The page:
# Homework Help - Elementary School Math Problem

Darn, I’m not even smarter than a fourth grader. My son has this homerwork problem, and I’m not quite sure how to solve it, much less explain to him how to work it out. I’m sure many, if not most of you, can do this one with 1,000,000 synapses tied behind your backs.

Here goes:

You have a chance to win \$1 million* based on a cut of cards.

Ten card deck from 1-10. Draw a card. Return the card to the deck. Draw a second card from the complete deck.

What are the odds (or percent chance) that the two cards will add to nine?

By my thinking, the first draw has a 20% chance of giving a bad result, and the second draw has a 10% chance of matching up with the initial 80%. But I think that’s the wrong way to think about it and maybe there is an easier way, by doing a matrix of all possible outcomes.

Suggestions on how to most easily solve this?

• Shibb, feeling very dumb tonight.

There are a hundred possible results of the two cuts. Of those, eight combinations add up to 9 (8-1, 7-2, 6-3, 5-4, 4-5, 3-6, 2-7, 1-8). So the answer is 8%.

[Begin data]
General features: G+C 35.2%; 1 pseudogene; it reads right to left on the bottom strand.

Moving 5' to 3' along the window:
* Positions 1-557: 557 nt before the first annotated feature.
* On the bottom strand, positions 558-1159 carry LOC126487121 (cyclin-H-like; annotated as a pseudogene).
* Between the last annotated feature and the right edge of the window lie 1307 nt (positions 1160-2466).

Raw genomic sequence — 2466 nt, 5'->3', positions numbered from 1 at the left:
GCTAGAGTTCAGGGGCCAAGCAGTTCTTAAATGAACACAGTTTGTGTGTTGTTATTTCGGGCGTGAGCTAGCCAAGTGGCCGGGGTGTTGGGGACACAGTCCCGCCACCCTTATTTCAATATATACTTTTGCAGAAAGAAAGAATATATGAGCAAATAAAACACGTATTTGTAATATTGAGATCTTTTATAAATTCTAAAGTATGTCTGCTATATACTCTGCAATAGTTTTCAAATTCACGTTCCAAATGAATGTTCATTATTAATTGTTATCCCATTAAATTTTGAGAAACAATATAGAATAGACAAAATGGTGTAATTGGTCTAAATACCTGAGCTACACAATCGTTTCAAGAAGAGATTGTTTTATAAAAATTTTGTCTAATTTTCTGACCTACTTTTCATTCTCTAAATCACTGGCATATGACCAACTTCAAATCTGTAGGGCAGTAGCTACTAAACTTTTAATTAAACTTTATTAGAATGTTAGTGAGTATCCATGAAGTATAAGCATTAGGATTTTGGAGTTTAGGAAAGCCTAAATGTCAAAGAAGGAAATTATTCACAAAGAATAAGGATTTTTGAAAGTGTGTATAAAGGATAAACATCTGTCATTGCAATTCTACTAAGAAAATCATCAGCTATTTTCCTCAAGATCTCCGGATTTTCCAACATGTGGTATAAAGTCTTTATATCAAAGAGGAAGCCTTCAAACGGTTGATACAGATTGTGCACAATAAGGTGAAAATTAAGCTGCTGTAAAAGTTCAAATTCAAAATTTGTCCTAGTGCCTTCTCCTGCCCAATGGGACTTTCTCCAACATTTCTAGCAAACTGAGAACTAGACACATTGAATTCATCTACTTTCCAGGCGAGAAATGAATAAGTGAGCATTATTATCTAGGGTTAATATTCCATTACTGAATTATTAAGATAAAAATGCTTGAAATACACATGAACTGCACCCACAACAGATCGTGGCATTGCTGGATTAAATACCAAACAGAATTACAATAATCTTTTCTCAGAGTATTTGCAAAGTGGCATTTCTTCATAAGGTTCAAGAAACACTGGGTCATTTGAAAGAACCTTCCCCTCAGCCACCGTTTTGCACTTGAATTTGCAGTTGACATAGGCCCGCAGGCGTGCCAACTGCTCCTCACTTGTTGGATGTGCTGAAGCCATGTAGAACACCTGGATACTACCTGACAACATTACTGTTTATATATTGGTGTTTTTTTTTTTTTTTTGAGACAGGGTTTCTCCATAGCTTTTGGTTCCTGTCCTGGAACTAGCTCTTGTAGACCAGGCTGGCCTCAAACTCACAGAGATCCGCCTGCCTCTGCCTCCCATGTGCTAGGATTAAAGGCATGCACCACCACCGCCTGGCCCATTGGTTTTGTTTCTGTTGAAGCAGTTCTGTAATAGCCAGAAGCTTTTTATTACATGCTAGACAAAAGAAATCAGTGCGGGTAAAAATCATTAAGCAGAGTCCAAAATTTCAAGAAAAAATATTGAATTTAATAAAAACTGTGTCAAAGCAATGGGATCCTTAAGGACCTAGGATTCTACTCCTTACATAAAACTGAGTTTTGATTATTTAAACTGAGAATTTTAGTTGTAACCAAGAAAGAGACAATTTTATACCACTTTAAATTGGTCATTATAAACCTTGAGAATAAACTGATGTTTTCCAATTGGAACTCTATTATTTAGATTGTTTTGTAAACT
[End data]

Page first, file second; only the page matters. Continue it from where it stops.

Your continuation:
Your way also works. There is an 80% that getting a nine is still possible based on the first cut, and a 10% chance that you will actually get a nine once you make the second cut if your first cut was a number between 1 and 8. Multiply those together, and you get 8%.

Think of it this way - you have 100 (ten times ten) possible ways to draw two cards. I’ll write each possibility as first-second. (1-1, 1-2, 1-3, 1-4, …10-7,10-8,10-9,10-10).

How many of those will add up to nine? You could draw:

1-8
2-7
3-6
4-5
5-4
6-3
7-2
8-1

That’s 8 ways to add up to nine, and 8/100 = 8%.

Well, that’s certainly a fine way to do it. 80% chance of the first draw going acceptably, and, given that it does, a 10% chance of the second card matching up. That gives a total success probability of 80% * 10% = 8%. (ETA: Ah, ENugent made this same point. Somehow, I missed that.)

Thank you all, very simple, well explained answers. My son was able to grasp both methods, although he preferred the matrix. We did several others solutions out of ten and also tried it with 12 cards, to help it sink in.